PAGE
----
When Jesus said to his disciples in Matthew 5:13 that ‘Ye are the salt of the earth: but if the salt have lost his savour, wherewith shall it be salted?’, the disciples would have been reminded of all the things salt was that stemmed from its savour – that it was valuable to many people and that it also symbolised the promise and providence of God to people. The metaphor of being the salt of the earth means that Jesus’s disciples and Christians possess very distinct and important value to people’s lives here and after, and should fulfil this purpose in the world. Some examples of the Christian’s value and purpose to the world are found in the preceding verses where Jesus taught his disciples about the ‘meek’, the ‘peacemakers’, those who yearn after righteousness, and those who suffer persecution because of Jesus but who can rejoice because of their reward of Heaven (Matthew 5:1-12).

3 Blessed are the poor in spirit: for theirs is the kingdom of heaven.

4 Blessed are they that mourn: for they shall be comforted.

5 Blessed are the meek: for they shall inherit the earth.

6 Blessed are they which do hunger and thirst after righteousness: for they shall be filled.

7 Blessed are the merciful: for they shall obtain mercy.

8 Blessed are the pure in heart: for they shall see God.

9 Blessed are the peacemakers: for they shall be called the children of God.

10 Blessed are they which are persecuted for righteousness' sake: for theirs is the kingdom of heaven.

11 Blessed are ye, when men shall revile you, and persecute you, and shall say all manner of evil against you falsely, for my sake.

12 Rejoice, and be exceeding glad: for great is your reward in heaven: for so persecuted they the prophets which were before you.

Christians resemble salt in many ways. If Christians do not possess these godly qualities written in Matthew 5 and elsewhere in the Bible, they become no different from non-believers, and ‘good for nothing’ when it comes to fulfilling God’s will on earth. More importantly, they will not be able to add ‘savour’ to the lives of non-believers by bringing them to the truth of God’s word. The responsibility of every Christian, then, is to ensure that the salt does not lose its savour. Unlike the savour of salt, which will irrevocably deteriorate like all things of the earth, Christians can always choose to strengthen their faith at any stage of their life (Hebrews 3:13) to work the much needed will of God in the people around:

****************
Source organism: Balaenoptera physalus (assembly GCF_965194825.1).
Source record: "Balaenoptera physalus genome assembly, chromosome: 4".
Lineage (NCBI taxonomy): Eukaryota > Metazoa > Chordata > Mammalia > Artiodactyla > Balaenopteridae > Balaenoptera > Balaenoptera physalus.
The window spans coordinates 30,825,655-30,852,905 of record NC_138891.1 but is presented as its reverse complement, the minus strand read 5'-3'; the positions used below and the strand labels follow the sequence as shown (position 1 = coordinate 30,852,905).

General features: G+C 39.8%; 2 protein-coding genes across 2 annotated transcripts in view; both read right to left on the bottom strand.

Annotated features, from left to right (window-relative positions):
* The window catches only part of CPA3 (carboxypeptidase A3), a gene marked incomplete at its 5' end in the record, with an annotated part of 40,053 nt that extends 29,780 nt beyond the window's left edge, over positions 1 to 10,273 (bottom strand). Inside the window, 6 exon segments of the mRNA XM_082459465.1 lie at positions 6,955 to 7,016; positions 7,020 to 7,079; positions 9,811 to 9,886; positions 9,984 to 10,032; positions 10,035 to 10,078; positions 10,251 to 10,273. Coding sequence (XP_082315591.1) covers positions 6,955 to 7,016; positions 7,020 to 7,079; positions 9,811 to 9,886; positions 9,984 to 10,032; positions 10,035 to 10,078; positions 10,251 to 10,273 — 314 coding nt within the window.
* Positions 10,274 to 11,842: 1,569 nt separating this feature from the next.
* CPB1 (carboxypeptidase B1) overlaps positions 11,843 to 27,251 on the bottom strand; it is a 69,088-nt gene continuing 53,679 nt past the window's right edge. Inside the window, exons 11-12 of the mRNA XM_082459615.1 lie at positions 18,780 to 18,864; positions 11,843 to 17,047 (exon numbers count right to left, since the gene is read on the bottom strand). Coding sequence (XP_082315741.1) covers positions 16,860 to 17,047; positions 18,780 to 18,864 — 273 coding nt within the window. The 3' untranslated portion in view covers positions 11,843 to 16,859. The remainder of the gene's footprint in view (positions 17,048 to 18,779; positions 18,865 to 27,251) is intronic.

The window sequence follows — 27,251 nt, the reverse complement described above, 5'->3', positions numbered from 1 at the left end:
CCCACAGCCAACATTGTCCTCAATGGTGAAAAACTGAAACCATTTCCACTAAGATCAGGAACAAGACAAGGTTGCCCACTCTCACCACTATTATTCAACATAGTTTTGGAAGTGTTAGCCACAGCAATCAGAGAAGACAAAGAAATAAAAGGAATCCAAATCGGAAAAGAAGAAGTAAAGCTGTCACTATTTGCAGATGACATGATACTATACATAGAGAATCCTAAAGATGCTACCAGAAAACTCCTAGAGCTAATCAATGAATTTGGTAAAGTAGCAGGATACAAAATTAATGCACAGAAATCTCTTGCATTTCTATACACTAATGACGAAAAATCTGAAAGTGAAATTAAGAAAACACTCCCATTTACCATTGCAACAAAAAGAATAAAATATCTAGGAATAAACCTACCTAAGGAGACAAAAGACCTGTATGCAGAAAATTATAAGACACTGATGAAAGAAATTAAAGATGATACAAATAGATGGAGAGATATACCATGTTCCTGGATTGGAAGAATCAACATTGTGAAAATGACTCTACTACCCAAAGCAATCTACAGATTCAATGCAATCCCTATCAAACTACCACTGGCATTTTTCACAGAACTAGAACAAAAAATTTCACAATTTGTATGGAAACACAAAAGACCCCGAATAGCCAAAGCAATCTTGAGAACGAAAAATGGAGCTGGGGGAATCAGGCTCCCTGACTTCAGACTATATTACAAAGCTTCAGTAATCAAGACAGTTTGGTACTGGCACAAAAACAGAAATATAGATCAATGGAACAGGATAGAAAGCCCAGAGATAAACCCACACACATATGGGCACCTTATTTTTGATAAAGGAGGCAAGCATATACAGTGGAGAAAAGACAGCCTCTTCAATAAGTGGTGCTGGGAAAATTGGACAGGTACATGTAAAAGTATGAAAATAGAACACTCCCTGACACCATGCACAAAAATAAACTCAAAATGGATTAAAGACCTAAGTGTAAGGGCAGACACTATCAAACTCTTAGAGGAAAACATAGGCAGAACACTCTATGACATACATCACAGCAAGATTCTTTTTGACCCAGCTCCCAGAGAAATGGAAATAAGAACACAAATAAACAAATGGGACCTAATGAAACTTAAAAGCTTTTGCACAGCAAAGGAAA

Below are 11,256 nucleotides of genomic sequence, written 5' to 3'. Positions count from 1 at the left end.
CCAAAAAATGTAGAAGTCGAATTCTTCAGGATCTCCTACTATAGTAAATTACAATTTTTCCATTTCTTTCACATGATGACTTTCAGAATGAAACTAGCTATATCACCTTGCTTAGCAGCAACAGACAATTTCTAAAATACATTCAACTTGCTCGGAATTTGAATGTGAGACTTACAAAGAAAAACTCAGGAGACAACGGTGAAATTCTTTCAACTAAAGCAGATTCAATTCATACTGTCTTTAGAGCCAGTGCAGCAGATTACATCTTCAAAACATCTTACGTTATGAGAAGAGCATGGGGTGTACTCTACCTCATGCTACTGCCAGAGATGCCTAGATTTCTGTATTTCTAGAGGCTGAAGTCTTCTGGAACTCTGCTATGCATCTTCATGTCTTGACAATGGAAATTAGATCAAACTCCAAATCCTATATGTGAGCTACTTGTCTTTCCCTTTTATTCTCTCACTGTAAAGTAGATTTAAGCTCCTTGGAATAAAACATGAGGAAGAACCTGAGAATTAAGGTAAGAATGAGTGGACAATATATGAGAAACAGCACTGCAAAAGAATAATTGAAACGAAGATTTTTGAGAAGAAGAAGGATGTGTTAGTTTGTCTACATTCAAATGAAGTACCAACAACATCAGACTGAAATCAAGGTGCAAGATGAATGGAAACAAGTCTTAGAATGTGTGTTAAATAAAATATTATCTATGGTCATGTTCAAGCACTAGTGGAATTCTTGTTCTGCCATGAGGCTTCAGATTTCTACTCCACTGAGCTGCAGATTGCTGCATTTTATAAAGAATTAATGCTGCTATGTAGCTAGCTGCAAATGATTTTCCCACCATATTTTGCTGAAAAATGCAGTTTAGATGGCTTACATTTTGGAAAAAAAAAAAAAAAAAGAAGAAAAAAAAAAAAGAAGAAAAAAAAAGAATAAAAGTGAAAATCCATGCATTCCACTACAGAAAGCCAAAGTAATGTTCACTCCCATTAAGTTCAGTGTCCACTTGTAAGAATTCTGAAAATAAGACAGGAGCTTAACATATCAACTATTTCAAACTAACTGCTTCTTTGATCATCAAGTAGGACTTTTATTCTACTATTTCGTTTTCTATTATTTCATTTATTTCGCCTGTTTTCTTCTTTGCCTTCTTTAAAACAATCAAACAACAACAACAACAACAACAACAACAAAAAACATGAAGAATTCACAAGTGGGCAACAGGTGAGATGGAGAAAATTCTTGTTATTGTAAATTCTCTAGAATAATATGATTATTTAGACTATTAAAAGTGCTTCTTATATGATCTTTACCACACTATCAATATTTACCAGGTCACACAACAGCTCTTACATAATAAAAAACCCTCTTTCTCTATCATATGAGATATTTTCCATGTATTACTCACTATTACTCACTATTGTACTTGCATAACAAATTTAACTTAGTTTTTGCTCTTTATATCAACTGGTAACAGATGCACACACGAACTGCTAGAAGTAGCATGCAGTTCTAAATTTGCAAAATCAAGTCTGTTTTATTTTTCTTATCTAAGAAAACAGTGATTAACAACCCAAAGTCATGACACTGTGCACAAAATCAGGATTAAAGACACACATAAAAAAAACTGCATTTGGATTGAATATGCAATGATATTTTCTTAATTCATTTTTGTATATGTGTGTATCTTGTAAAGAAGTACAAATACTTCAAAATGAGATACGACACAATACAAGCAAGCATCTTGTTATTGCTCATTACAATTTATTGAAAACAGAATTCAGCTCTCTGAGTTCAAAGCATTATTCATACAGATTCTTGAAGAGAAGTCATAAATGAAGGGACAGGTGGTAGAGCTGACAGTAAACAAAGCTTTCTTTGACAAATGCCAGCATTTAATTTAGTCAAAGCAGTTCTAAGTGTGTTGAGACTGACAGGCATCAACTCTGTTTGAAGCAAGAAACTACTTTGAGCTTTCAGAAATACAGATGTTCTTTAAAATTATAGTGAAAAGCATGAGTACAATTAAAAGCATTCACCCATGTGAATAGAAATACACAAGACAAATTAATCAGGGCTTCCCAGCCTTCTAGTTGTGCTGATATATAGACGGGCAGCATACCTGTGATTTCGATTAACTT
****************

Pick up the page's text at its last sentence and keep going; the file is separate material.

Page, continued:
But exhort one another daily, while it is called To day; lest any of you be hardened through the deceitfulness of sin.

However, like salt, humans also have a natural lifespan. It is therefore quite important to start seasoning the good news of salvation today, while we have good health and strong abilities to serve God (Ecclesiastes 12 – it is worthwhile reading the whole chapter, which describes a once bustling place coming to a standstill as an allegory of aging). Just as impurities can cause salt to lose some of its flavour, spiritual impurities can weaken the Christian, as the Bible says:

Luke 21:34 And take heed to yourselves, lest at any time your hearts be overcharged with surfeiting, and drunkenness, and cares of this life, and so that day come upon you unawares.

Galatians 5:17 For the flesh lusteth against the Spirit, and the Spirit against the flesh: and these are contrary the one to the other: so that ye cannot do the things that ye would.

Just a little good salt can make a big impact. For example, think about a word spoken that hurt your feelings, then think about a kind word said in passing that brought much encouragement and made your day. Like salt, God’s word is powerful such that just a small act or word from you can introduce God’s value into someone’s life. Isaiah 55:11 reads, ‘So shall my word be that goeth forth out of my mouth: it shall not return unto me void, but it shall accomplish that which I please, and it shall prosper in the thing whereto I sent it.’ Even a little salt of the earth can make a difference if we choose to use it today.